Lauric acid monoester formulations studied in vitroa

(Presented in part at the 43rd Interscience Conference on Antimicrobial Agents and Chemotherapy, Chicago, Illinois, September 2003.)

MATERIALS AND METHODS

Collection of clinical isolates.

Thirty clinical isolates each of methicillin-susceptible S. aureus (MSSA) and MRSA from the Mayo Clinic (Rochester, MN) and the Cleveland Clinic (Cleveland, OH) collected between January 1985 and December 2002 and stored at −70°C were studied. Five isolates (8%) were from patients with endocarditis, and 16 isolates (27%) were from patients with prosthetic joint infection. The source was not documented for the remaining 39 isolates. One isolate per patient was studied. The isolates were typed using SmaI pulsed-field gel electrophoresis. An isolate of MRSA which we have previously used in other animal models of infection (15) (IDRL-4293, mupirocin MIC, ≤0.125 μg/ml), was studied in vivo.

Mupirocin and LAM formulations.

Mupirocin lithium salt powder was purchased from U.S. Pharmacopeia (Rockville, MD). The MICs of 13 LAM formulations (3M Inc., St. Paul, MN) were determined. The concentration of LAM was 1 or 3% wt/wt and each organic acid (lactic, mandelic, benzoid, or malic acid) was 0.5 or 1.0% wt/wt (Table (Table1).1). For in vitro studies, solutions of the LAM and organic acid were dissolved in isopropanol (whereas for in vivo studies, formulations were in a petrolatum base). Studies selecting less susceptible isolates in vitro were performed with 128774-23A, 128774-23B, and 128776-53A.

Mupirocin calcium ointment 2% (Bactroban Nasal, SmithKlineGlaxo, Research Triangle Park, NC), and 128774-49D ointment (3% LAM and 1% lactic acid in a petrolatum base), 128774-49E ointment (3% LAM and 1% mandelic acid in a petrolatum base), 128774-53A ointment (3% LAM and 0.5% benzoic acid in a petrolatum base), and bland ointment (petrolatum base) (3M Inc., St. Paul, MN) were studied in vivo.

Determination of MICs.

MICs were determined by broth microdilution according to the Clinical and Laboratory Standards Institute guidelines with cation-adjusted Mueller-Hinton broth (MHB) and an inoculum of 105 CFU per ml (11). S. aureus ATCC 29213 was used as a control strain. For the LAM formulations, six colonies were inoculated into tryptic soy broth; the broth was incubated at 37°C until turbid, diluted to a McFarland standard of 0.5, and then further diluted 1:100 in MHB. MIC testing was performed in microtiter well plates using a total volume of 100 μl containing doubling dilutions ranging from 0.125 to 32 μl/ml of the LAM formulations tested. A well containing no LAM formulation was used as a growth control. Plates were incubated 18 to 24 h in room air at 37C; the MIC was read as the lowest antimicrobial concentration exhibiting no growth.

Selection of less susceptible isolates in vitro.

We exposed 5 × 109 CFU of each S. aureus isolate to increasing concentrations of mupirocin in 10 ml of MHB containing the following concentrations: 0.125 μg/ml (day 1), 0.25 μg/ml (day 2), 0.5 μg/ml (day 3), 1 μg/ml (day 4), 2 μg/ml (day 5), 4 μg/ml (day 6), 8 μg/ml (day 7), and 16 μg/ml (day 8). Following overnight incubation, the broth culture was centrifuged for 10 min at 900 × g and the pellet was divided into two aliquots. One aliquot was suspended in 10 ml of fresh MHB containing twice the mupirocin concentration of the previous day; the other aliquot was spread on the surface of a Mueller-Hinton agar (MHA) plate containing 4 μg/ml of mupirocin to screen for resistant S. aureus. The plate was incubated in room air at 37°C for 48 h. The MIC of 5 to 10 colonies recovered from screening agar was determined at each day of serial passage. This procedure was repeated for 8 consecutive days.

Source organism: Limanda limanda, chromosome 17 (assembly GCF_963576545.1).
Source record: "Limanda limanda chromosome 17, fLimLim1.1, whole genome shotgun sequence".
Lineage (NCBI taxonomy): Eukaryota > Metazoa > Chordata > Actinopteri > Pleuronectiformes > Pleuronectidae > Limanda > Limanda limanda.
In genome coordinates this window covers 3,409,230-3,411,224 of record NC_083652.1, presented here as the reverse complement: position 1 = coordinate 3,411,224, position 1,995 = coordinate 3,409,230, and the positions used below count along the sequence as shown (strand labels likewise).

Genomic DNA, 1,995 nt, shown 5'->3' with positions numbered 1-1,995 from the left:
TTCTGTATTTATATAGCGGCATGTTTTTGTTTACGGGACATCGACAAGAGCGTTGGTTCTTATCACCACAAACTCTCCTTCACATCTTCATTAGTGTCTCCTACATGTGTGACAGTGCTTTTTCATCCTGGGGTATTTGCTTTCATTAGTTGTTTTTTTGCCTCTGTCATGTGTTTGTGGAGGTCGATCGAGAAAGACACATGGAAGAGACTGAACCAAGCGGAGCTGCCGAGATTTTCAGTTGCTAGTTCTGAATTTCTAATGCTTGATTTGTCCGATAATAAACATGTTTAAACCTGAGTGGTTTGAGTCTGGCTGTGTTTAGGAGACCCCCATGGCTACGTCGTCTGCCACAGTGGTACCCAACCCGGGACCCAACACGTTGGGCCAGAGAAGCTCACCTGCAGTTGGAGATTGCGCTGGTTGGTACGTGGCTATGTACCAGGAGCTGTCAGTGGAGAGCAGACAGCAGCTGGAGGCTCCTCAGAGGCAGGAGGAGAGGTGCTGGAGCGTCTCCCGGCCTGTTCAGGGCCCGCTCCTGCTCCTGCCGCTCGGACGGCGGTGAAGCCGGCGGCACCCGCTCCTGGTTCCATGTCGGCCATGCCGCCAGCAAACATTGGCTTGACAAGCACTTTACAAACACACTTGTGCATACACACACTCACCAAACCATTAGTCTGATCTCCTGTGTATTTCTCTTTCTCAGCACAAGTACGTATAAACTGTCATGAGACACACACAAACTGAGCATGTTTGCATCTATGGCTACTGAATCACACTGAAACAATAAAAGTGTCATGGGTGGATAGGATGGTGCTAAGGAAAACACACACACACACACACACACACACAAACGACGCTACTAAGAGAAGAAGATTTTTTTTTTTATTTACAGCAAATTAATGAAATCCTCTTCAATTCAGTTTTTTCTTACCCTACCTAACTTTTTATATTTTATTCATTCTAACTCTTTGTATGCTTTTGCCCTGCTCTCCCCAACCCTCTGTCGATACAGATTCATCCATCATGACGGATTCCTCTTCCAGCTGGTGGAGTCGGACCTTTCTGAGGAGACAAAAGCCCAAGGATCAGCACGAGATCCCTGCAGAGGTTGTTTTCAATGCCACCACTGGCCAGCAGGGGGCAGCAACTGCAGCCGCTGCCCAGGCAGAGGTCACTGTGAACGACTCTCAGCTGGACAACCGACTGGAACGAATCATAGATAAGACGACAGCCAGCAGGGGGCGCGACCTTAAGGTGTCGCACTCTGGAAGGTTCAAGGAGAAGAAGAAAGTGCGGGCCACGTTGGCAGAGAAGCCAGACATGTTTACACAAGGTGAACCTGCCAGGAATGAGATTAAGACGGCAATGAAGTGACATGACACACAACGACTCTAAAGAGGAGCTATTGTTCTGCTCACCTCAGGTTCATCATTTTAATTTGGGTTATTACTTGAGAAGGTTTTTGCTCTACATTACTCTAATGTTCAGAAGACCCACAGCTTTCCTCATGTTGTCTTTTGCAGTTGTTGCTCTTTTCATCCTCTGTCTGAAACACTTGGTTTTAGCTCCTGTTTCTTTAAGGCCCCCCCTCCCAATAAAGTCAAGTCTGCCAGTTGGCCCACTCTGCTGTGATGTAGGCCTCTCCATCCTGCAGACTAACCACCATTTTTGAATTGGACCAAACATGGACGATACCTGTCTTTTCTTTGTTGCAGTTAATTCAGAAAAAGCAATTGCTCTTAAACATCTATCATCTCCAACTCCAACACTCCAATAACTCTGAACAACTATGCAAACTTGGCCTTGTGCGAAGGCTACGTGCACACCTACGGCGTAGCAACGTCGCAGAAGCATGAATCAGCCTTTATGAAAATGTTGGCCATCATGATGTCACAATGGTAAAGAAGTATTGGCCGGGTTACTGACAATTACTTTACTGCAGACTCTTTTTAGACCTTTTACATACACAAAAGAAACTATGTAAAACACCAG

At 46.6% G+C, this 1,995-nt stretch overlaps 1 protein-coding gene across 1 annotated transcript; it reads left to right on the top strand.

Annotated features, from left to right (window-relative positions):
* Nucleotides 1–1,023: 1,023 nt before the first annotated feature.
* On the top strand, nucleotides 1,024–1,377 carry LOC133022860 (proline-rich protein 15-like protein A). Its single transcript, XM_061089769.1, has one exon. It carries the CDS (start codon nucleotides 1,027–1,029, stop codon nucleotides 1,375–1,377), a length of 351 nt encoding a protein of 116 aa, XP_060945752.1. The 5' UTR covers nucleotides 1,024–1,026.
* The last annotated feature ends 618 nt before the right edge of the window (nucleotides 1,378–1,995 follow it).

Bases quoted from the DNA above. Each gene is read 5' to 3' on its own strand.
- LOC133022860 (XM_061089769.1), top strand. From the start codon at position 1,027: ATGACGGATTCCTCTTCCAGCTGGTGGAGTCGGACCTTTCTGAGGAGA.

The same procedure (with minor modifications) was used for three LAM formulations. Concentrations of LAM formulations in MHB were doubled each day as follows: 0.25 μl/ml (day 1), 0.5 μl/ml (day 2), 1 μl/ml (day 3), 2 μl/ml (day 4), 4 μl/ml (day 5), 8 μl/ml (day 6), 16 μl/ml (day 7), and 32 μl/ml (day 8). MHB with 20 μl/ml of 128774-23A, 128774-23B, or 128776-53A was substituted for MHA plates due to the insolubility of the LAM formulations in agar (precluding identification of individual colonies). Following overnight incubation, the MHB was subcultured to a sheep blood agar plate and LAM formulation MIC testing was performed on six colonies.

Experimental model of nasal MRSA decolonization.

A previously described nasal S. aureus carriage model (23) was modified as described below. Healthy 4-week-old 25- to 30-g Hsd:ICR mice housed in “shoebox” cages of five animals each with mouse chow and water available ad libitum were used. The anterior nasopharynx of 10 mice sedated with 60 mg/kg ketamine plus 6 mg/kg xylazine was cultured to assess S. aureus carriage. Anterior nasopharyneal specimens were collected by aseptically inserting 7 mm of sterile 6.0 vicryl suture material (hereafter termed swab) into each naris. The swabs were inserted and withdrawn 10 times and then left inserted for 10 min. Both swabs were then placed in a single microcentrifuge tube containing 150 μl of tryptic soy broth and vortexed; 75 μl of tryptic soy broth and both swabs were removed and spread on the surface of a sheep blood agar plate. The plates were incubated at 35°C in 5% CO2 for 48 h, following which they were inspected for growth. Colonies morphologically resembling staphylococci were tested to determine whether they were S. aureus or not using a latex agglutination test (Staphaurex, Lenexa, KS).